Seeing that any negative selected for trial must transmit a definite scale of light intensities according to the density of the silver deposits, it is clear that the same result could not possibly be obtained on both papers (short and long range) if the development were carried out to the full.

Now, whilst it is true that stopping the development before it is quite completed does somewhat alter the scale, the control thus obtained is so slight, that the better plan is to ignore it altogether and start with the general rule, that development shall be carried to the full. Any slight disadvantage due to this determination is amply compensated for in the certainty of being able to duplicate results, and also in the ease and speed of working generally. (Later on, a slight chemical modification in the development will be described which gives a real change in the gradation of the paper at will).


The object of this paper is to give the best plan of working for a difficult subject, requiring the fullest range of white to black that can be obtained, such as a landscape with bright clouds and deep shadows. More easy subjects not using the full scale of light will not receive special consideration, upon the principle that " the greater includes the less." Very poor results are often seen in bromide prints because so many think that any negative and any paper should somehow be made to work together, which is very far from being the case.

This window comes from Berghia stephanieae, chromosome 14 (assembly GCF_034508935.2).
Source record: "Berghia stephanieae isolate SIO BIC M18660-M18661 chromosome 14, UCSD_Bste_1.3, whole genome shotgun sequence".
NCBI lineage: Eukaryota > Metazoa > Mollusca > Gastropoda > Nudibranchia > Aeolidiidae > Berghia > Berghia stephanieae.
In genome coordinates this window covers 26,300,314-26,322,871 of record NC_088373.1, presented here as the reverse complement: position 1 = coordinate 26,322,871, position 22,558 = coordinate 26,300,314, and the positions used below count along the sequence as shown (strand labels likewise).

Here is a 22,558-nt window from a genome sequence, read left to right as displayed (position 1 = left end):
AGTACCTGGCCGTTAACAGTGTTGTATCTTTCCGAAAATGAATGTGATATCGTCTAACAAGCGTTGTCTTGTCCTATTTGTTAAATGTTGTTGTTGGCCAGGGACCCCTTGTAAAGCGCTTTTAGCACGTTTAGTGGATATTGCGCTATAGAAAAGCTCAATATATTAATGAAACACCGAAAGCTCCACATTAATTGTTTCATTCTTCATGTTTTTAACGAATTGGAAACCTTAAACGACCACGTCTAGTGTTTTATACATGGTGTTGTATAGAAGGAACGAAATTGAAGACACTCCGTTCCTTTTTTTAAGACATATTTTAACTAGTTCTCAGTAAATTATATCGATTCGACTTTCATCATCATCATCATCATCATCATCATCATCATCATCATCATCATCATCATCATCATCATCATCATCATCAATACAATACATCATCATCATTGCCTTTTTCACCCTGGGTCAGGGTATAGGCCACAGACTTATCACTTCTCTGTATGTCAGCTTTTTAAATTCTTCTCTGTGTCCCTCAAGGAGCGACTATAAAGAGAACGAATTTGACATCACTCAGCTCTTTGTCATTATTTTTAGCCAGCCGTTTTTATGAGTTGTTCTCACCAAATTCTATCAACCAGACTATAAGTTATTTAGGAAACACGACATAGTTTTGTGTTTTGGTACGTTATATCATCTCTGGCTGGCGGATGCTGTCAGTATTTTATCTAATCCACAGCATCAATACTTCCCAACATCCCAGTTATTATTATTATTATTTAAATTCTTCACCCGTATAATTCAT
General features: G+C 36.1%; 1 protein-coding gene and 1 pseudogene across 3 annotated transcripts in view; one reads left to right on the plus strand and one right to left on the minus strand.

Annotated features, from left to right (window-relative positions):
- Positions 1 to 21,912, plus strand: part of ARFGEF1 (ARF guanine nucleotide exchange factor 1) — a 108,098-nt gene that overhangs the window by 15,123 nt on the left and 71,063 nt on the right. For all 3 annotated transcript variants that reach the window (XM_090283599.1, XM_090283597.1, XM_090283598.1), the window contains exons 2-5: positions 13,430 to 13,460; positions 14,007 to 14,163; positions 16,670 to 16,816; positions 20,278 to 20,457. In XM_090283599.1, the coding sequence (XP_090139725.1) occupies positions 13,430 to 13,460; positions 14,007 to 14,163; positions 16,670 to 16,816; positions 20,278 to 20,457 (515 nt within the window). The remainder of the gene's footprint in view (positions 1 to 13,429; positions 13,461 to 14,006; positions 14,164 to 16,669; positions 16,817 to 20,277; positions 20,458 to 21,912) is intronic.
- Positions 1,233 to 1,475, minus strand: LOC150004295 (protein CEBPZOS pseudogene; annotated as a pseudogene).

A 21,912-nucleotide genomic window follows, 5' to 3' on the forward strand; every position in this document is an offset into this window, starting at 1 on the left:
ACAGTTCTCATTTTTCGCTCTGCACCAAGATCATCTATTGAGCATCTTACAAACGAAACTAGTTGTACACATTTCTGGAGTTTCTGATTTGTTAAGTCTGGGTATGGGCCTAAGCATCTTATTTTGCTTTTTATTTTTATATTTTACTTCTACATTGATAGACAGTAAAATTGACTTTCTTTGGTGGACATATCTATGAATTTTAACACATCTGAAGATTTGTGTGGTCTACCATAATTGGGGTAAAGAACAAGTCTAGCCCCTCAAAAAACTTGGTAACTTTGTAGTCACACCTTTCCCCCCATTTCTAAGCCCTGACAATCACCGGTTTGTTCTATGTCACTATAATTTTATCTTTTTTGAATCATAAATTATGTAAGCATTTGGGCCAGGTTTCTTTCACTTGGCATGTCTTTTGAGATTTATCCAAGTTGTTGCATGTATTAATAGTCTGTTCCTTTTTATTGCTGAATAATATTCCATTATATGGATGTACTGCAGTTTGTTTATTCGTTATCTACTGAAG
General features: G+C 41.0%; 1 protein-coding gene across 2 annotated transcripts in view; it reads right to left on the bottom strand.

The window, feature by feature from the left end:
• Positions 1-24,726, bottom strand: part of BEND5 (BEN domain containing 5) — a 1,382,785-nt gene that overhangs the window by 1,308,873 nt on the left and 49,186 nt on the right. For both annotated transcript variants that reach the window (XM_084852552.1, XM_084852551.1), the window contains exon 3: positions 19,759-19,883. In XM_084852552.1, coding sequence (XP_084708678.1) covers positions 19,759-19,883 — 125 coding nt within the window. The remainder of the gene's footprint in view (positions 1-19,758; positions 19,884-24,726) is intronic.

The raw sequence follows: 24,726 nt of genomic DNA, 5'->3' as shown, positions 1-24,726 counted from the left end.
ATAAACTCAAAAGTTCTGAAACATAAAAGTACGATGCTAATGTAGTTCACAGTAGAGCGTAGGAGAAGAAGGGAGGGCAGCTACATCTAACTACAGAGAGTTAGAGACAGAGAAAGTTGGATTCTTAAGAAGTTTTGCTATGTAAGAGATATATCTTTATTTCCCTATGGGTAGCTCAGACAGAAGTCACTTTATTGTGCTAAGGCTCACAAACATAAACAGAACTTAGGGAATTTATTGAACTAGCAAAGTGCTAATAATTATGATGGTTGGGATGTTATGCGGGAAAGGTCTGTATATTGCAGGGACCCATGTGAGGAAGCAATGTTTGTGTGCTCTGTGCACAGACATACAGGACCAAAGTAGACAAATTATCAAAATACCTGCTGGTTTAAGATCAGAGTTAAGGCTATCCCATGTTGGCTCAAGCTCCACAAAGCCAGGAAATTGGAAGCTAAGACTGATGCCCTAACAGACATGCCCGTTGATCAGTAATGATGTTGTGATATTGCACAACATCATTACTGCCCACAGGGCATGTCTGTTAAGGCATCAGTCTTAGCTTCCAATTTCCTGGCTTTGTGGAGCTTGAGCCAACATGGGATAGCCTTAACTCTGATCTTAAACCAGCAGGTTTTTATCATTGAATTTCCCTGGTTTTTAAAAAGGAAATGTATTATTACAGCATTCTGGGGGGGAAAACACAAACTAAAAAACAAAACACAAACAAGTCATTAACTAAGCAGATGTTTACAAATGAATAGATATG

From what has been said about gradation it is evident that there must be some particular character in the negative which will make it suitable for printing with each of the papers. This difference is found to be solely connected with the development of the plate, and has nothing whatever to do with the exposure in the camera. Given correct exposure, then the relative duration of development solely determines the printing character of the negative and its suitability for obtaining the best results by different printing processes.

For bromide printing generally, and especially for enlarging, the negative requires less development than for any other printing process.

The following table will give a general idea of the differences needed in the development of the negative to make it best suited to the different papers.


Development of the Negative.

Character of the Negative.

Paper for Contact Printing.

Paper for Enlarging.

Very short.

Very thin.

Gaslight paper.

Slow bromide.



Slow bromide.

Rapid bromide.


Medium contrasts.

Rapid bromide.

Rapid brom. and special treatment.


Strong do.

Do. and special treatment.


Unless one is specially preparing negatives for bromide printing, it is better generally to develop, so that they will be of use for another process such as platinum printing, and then to classify them according to the table above. It will then be possible to select the most suitable paper or mode of working.